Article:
fi ta‘lim al-lugha al-‘arabiya li-ghayr al-natiqin biha. Volume 1El-Said Badawi et al.
This three-part course in Modern Standard Arabic for non-native speakers approaches the language through a series of themed topics—daily life in the Arab world, politics and governance, literature and the arts, science and medicine, astronomy—concentrates principally on listening and speaking skills. In each section, vocabulary is built up as various linguistic structures and strategies are introduced and practiced in a clear introduction to Arabic grammar. A CD accompanies Volume 1, and a supplementary dictionary, al-Mu‘jam al-musa‘id, gives a complete key to the vocabulary of all three books in four languages: English, French, German, and Spanish. Comprehensive and easily digestible, varied and informative, these books make an ideal basis for a classroom-based course in Arabic anywhere in the world....read more
1 March 2009
Egyptian Colloquial Arabic for the Advanced Learner. 2: Proverbs
Kamal Al Ekhnawy Jamal Ali
Egyptian Colloquial Arabic for the Advanced Learner. 2: ProverbsKamal Al Ekhnawy
While most courses in Egyptian Arabic teach the essentials of syntax, morphology, and vocabulary, this second in a series of three books takes the student a step beyond and focuses on colorful expressions used by native speakers. The learner will advance from knowing how to form a good sentence to being able to express his or her thoughts about the ups and downs of daily life using culturally appropriate phrases. Following the first volume which highlighted the many expressions used to describe people, their characteristics, their behaviors, and their attitudes, this second volume focuses on proverbs and their use. Each entry is given fully voweled, and definitions (including connotation) and explanations are given in Egyptian Colloquial Arabic. The book also contains a large number of exercises....read more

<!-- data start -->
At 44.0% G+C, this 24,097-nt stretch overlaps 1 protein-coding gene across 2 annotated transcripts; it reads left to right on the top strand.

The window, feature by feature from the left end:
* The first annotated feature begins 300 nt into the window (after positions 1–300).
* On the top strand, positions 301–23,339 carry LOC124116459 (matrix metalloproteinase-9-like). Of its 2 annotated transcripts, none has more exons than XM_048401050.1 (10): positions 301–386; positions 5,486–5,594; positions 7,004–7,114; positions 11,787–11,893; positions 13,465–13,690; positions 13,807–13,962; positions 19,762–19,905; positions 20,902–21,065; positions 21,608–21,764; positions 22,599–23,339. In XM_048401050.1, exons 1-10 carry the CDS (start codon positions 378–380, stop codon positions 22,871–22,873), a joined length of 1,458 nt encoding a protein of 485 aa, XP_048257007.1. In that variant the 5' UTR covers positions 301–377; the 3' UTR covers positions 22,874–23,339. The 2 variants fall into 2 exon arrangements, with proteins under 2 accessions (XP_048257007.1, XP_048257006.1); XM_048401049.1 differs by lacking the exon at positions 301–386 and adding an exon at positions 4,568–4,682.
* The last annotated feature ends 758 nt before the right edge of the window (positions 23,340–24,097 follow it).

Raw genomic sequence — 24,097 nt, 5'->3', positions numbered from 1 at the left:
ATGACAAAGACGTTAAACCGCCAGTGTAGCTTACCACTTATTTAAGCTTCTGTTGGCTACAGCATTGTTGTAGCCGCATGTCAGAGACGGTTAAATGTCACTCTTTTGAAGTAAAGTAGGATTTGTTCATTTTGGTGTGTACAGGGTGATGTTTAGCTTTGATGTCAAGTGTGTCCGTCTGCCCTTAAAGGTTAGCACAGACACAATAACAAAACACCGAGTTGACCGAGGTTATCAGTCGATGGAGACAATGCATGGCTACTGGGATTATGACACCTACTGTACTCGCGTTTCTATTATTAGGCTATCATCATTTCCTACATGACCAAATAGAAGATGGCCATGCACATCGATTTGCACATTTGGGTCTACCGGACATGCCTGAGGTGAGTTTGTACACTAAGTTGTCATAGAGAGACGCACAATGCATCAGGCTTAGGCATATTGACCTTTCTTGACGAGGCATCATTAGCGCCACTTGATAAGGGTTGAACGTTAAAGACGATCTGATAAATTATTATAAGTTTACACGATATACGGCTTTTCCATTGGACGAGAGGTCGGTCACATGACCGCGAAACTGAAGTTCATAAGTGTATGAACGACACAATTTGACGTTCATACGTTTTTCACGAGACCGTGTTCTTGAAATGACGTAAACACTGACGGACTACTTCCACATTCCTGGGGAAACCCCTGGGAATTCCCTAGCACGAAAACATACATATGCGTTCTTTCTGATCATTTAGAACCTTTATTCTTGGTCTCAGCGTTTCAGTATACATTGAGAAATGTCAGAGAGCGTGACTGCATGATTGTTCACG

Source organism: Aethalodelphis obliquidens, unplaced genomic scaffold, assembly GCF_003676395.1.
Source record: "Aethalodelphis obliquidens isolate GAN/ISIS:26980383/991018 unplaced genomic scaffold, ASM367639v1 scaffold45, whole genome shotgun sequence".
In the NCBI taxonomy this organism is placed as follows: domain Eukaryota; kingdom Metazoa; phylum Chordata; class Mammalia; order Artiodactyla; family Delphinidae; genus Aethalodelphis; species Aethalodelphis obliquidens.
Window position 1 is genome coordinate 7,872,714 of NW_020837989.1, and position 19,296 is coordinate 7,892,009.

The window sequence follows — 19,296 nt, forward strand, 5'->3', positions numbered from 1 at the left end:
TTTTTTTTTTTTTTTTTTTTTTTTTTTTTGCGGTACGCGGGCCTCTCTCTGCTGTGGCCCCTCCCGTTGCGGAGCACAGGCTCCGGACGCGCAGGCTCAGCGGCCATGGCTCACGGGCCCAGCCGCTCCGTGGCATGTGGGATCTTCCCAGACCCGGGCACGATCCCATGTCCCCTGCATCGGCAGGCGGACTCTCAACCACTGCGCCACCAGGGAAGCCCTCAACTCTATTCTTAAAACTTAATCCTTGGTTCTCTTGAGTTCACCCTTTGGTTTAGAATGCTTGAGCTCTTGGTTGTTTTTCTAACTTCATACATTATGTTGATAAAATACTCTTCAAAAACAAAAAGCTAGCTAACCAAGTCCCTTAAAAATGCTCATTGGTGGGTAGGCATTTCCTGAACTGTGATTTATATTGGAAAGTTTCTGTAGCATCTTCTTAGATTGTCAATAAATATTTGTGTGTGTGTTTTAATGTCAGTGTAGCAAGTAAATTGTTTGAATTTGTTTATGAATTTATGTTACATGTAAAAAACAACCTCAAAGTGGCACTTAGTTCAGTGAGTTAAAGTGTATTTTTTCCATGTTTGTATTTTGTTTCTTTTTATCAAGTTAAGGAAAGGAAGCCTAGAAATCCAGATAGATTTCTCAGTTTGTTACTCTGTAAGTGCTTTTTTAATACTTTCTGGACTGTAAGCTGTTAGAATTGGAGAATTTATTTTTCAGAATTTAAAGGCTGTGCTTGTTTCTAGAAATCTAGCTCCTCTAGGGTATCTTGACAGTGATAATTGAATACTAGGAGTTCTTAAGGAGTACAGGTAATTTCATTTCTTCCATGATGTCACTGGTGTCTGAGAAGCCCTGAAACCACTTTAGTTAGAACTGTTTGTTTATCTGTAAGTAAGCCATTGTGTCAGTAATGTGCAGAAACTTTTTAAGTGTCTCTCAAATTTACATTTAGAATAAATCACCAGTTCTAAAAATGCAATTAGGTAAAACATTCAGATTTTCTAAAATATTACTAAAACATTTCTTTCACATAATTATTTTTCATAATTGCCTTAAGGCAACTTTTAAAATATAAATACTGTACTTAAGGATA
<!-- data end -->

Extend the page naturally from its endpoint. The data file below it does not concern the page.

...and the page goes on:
1 February 2011
Kallimni ‘Arabi Bishweesh
A Beginners’ Course in Spoken Egyptian Arabic 1
A Beginners’ Course in Spoken Egyptian Arabic 1Samia Louis
Drawing on her years of experience as an Arabic instructor and course developer, Samia Louis has used a functional approach to create a bright, innovative set of coursebooks for the study of Egyptian colloquial Arabic—the spoken dialect most frequently studied and most widely understood in the Arab world. Now three new books, for beginner, early advanced, and higher advanced students, have been added to the series. Designed according to the ACTFL guidelines for teaching Arabic as a foreign language, each book of Kallimni ‘Arabi trains students through highly structured lessons in the crucial skills, with particular emphasis on listening and speaking, using real-life situations and expressions. The associated audio files carry recordings of the dialogs and exercises in each chapter, made by Egyptian native speakers. Click here to listen to the modules on Soundcloud.
“The books in the [Kallimni ‘Arabi] series altogether present the best Arabic textbooks available . . . miles ahead of most others.”—David Wilmsen, American University of Beirut...read more
1 March 2009